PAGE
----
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False Positive

Resolving Edge Cases in ADAS & Autonomous Driving

Human drivers confront and handle an incredible variety of situations and scenarios—terrain, roadway types, traffic conditions, weather conditions—for which autonomous vehicle technology needs to navigate both safely, and efficiently. These are edge cases, and they occur with surprising frequency. In order to achieve advanced levels of autonomy or breakthrough ADAS features, these edge cases must be addressed. In this series, we explore common, real-world scenarios that are difficult for today’s conventional perception solutions to handle reliably. We’ll then describe how AEye’s software definable iDAR™ (Intelligent Detection and Ranging) successfully perceives and responds to these challenges, improving overall safety.

AEye Edge Case: False Positive

Challenge: A Balloon Floating Across The Road

A vehicle equipped with an advanced driver assistance system (ADAS) is traveling down a residential block on a sunny afternoon when the air is relatively still. A balloon from a child’s birthday party comes floating across the road. It drifts down and ends up suspended almost motionless in the lane ahead. If the driver of an ADAS vehicle isn’t paying attention, this is a dangerous situation. Its perception system must make a series of quick assessments to avoid causing an accident. Not only must it detect the object in front of it, it must also classify it to determine whether it’s a threat. The vehicle’s domain controller can then decide that the balloon is not a threat and drive through it.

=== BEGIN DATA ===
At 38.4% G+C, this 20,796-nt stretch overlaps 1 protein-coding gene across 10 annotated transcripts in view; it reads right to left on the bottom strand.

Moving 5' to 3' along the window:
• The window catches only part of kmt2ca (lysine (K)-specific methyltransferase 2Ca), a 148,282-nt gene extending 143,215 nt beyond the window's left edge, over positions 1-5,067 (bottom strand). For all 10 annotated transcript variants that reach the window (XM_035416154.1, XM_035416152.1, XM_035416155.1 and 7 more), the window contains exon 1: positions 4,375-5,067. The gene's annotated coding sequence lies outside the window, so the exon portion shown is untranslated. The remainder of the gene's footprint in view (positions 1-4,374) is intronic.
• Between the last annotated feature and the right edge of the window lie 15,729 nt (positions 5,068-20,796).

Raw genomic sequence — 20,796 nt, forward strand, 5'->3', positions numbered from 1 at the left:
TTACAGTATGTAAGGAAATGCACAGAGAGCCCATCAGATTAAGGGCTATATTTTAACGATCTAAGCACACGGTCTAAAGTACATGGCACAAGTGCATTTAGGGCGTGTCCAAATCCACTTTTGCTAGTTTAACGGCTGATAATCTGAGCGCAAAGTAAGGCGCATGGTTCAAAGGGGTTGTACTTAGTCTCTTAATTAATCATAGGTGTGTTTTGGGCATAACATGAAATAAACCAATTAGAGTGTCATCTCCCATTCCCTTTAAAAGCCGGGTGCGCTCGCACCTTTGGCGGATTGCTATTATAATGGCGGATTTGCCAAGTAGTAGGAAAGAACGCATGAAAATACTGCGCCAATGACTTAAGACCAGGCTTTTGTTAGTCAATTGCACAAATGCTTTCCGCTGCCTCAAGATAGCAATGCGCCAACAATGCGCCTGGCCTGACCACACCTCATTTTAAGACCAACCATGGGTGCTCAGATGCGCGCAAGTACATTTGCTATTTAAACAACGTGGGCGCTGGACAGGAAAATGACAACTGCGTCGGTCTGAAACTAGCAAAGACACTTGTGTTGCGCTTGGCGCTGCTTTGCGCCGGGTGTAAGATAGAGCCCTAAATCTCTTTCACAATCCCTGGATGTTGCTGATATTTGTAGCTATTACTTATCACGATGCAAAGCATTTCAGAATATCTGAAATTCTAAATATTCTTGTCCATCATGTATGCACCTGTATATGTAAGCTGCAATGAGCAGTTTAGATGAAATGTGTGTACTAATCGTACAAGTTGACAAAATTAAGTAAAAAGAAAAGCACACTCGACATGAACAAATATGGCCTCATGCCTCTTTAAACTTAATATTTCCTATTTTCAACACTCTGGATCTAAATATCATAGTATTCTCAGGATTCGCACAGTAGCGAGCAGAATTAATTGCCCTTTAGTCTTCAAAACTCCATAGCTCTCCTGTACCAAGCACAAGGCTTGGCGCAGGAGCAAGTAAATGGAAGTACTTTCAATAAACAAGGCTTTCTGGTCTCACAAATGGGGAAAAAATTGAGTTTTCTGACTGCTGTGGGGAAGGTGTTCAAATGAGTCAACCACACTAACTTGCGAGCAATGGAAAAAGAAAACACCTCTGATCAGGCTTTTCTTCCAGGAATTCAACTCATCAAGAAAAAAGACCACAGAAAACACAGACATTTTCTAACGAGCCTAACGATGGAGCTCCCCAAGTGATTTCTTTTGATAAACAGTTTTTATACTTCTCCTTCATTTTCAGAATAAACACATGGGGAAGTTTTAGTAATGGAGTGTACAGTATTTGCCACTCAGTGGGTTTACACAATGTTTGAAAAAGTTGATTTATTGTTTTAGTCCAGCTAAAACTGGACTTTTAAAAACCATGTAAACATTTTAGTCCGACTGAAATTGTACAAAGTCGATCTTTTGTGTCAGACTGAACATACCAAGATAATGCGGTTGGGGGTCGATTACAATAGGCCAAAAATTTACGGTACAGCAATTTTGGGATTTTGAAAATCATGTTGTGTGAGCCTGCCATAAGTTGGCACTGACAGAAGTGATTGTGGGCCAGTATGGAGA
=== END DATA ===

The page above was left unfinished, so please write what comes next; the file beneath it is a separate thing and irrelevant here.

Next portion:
How Current Solutions Fall Short

Today’s advanced driver assistance systems (ADAS) will experience great difficulty detecting the balloon or classifying it fast enough to react in the safest way possible. Typically, ADAS vehicle sensors are trained to avoid activating the brakes for every anomaly on the road because it is assumed that a human driver is paying attention. As a result, in many cases, they will allow the car to drive into them. In contrast, level 4 or 5 self-driving vehicles are biased toward avoiding collisions. In this scenario, they’ll either undertake evasive maneuvers or slam on the brakes, creating an unnecessary incident or causing an accident.

Camera. It is extremely difficult for a camera to distinguish between soft and hard objects; everything is just pixels. In this case, perception training is practically impossible because in the real world, soft objects can appear in an almost infinite variety of shapes, forms, and colors—possibly even taking on human-like shapes in poor lighting conditions. Camera detection performance is completely dependent on proper training of all possible permutations of a soft target’s appearance in combination with the right conditions. Sun glare, shade, or night time operation will negatively impact performance.

Radar. An object’s material is of vital significance to radar. A soft object containing no metal or having no reflectivity is unable to reflect radio waves, so radar will miss the balloon altogether. Additionally, radar is typically trained to disregard stationary objects because otherwise it would be detecting thousands of objects as the vehicle advances through the environment. So, even if the balloon is made from reflective metallic plastic, because it’s floating in the air, there might not be enough movement for the radar to detect it. Therefore, radar will provide little, if any, value in correctly classifying the balloon and assessing it as a potential threat.